The Hepatitis C Trust responds to BBC report
The Hepatitis C Trust was established in 2001 by people living with hepatitis C who found that there was no organisation to represent their interests, and who wanted to ensure that their voice was heard. In the years since, this has remained our one guiding principle. We exist exclusively for people living with hepatitis C and their families, and everything that we do is focused on providing a concerted patient voice.
Our work is not easy. People with hepatitis C experience significant stigma, and are disproportionately drawn from some of the most disadvantaged and marginalised groups in our society. The people we work on behalf of are often unable to speak out for themselves, so we are driven by the belief that they must be represented. We are patients speaking out for other patients.
It is because of this that we wish to respond to a BBC report this morning that focused on funding that we have received from the pharmaceutical industry. In common with many small and under-resourced charities, and in the absence of statutory funding, we accept financial assistance from a variety of sources, including the pharmaceutical industry. This funding, which we have never sought to conceal, helps charities like ours to carry out our work every day.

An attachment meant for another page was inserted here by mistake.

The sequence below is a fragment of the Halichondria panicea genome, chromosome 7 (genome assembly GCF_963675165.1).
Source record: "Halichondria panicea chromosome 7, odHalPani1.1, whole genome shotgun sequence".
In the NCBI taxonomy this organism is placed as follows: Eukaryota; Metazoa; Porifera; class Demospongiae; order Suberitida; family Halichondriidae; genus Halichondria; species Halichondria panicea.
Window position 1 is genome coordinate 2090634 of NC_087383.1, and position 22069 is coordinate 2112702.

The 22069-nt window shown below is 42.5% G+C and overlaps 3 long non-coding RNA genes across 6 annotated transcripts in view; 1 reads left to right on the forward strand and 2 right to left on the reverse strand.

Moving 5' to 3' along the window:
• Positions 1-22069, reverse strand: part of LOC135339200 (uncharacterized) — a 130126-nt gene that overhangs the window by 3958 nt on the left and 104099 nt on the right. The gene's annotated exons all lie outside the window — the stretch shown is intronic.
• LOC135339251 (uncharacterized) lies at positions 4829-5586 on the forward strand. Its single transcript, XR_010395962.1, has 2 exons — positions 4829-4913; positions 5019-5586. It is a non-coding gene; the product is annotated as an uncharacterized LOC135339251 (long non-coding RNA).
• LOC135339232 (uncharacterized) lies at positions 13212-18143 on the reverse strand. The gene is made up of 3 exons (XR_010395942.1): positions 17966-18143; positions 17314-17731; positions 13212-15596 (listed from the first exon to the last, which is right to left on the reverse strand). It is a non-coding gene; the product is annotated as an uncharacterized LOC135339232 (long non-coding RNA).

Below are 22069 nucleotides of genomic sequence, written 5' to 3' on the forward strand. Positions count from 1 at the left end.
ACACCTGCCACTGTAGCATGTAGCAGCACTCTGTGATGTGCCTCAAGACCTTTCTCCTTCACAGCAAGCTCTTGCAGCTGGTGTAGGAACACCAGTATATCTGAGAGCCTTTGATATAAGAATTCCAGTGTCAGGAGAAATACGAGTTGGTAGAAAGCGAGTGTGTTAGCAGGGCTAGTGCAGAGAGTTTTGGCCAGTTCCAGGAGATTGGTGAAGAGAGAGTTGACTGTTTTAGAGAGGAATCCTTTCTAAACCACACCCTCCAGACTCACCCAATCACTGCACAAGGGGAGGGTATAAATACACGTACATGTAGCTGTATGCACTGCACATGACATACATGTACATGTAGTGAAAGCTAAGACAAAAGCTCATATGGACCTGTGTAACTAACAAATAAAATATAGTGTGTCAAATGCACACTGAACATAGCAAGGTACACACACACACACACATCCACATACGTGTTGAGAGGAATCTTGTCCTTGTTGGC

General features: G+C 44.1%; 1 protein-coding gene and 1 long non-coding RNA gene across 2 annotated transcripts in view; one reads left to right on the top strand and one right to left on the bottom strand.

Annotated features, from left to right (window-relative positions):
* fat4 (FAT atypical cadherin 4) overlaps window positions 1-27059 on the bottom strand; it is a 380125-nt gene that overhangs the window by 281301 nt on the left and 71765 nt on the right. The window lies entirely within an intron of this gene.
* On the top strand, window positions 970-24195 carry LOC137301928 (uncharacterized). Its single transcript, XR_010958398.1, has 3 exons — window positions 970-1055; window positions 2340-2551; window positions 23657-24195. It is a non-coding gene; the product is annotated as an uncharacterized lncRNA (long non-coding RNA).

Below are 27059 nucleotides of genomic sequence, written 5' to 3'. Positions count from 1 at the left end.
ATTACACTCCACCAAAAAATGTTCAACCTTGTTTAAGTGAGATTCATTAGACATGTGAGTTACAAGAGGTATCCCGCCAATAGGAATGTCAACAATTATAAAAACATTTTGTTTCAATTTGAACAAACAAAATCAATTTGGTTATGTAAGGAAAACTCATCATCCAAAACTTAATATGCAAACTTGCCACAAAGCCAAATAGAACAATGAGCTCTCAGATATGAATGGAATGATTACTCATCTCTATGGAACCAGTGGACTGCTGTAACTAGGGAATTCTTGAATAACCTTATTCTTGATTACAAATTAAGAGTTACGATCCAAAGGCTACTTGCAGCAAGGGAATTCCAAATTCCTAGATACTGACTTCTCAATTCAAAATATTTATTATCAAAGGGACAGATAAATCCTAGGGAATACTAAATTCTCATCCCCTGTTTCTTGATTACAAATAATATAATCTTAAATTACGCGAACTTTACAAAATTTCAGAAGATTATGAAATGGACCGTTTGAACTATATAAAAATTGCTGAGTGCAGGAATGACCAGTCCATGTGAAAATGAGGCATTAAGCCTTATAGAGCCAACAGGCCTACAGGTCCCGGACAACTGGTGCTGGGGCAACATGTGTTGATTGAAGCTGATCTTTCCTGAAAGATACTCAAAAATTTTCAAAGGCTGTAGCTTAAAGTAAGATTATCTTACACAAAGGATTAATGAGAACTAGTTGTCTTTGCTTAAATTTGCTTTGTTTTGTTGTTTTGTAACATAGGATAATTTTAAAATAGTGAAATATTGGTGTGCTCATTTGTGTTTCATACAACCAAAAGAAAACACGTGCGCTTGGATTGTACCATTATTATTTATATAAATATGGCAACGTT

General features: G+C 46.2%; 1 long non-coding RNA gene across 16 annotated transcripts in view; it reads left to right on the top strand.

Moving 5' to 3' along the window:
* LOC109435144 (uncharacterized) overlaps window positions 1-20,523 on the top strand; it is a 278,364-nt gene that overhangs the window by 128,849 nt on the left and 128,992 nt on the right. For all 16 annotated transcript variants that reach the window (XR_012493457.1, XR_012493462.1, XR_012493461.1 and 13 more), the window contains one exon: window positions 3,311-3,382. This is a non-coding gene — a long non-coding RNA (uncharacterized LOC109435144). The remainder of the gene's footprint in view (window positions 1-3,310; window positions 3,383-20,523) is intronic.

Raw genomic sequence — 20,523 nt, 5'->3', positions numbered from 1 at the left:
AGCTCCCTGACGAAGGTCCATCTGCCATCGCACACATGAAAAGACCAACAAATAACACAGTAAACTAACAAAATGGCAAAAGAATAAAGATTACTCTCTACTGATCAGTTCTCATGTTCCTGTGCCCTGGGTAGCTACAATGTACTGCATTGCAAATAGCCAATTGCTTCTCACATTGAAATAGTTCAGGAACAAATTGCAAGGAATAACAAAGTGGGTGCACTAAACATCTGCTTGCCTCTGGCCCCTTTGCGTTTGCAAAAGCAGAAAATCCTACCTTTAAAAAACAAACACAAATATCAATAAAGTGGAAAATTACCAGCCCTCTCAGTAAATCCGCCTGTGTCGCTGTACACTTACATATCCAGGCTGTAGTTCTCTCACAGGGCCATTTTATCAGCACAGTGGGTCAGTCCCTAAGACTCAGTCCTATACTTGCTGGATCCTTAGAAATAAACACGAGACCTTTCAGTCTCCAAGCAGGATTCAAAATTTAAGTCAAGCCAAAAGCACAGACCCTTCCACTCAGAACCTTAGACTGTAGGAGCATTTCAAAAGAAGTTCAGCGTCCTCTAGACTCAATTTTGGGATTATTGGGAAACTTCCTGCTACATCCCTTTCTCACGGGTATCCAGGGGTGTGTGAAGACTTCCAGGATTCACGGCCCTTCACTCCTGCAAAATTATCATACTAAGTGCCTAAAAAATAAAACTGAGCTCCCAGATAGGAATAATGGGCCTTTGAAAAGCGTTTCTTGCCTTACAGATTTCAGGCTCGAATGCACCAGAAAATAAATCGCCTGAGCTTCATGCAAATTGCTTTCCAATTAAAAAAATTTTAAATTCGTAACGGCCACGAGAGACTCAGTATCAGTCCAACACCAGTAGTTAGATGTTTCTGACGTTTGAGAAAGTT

It helps us to respond to the 4,500 calls we received to our helpline last year; it helps us to work with frontline drug services and prisons to make sure vulnerable people can access hepatitis C care; it helps us to speak with key decision-makers in the highest echelons of power, and it helps us to raise awareness of the virus among the tens of thousands of people who remain undiagnosed. What it does not do is affect our guiding principles, and what it does not do is influence our work.
Last year we sought a judicial review of NHS England’s decision to limit the number of people who are able to access NICE-approved hepatitis C treatments. This rationing was an unprecedented move by NHS England that, in our opinion, singled out a particularly disadvantaged group and deprived many of them of drugs to which NICE said they were entitled; drugs which cure a virus that causes liver cancer and kills 700,000 people around the world every year. We chose to pursue this action purely and solely because people with hepatitis C deserve access to these treatments. As a patient organisation, how could we not have fought for the rights of people with hepatitis C?
We would also like to make clear that, contrary to how the case was portrayed in the report, our legal action was based on seeking access to a number of new hepatitis C drugs, not just the drug manufactured by Gilead Sciences.
To reiterate, we are not influenced by the pharmaceutical industry nor are we influenced by any other external organisations. We are influenced wholly by the people that we represent and who we speak for, and this will always remain the case.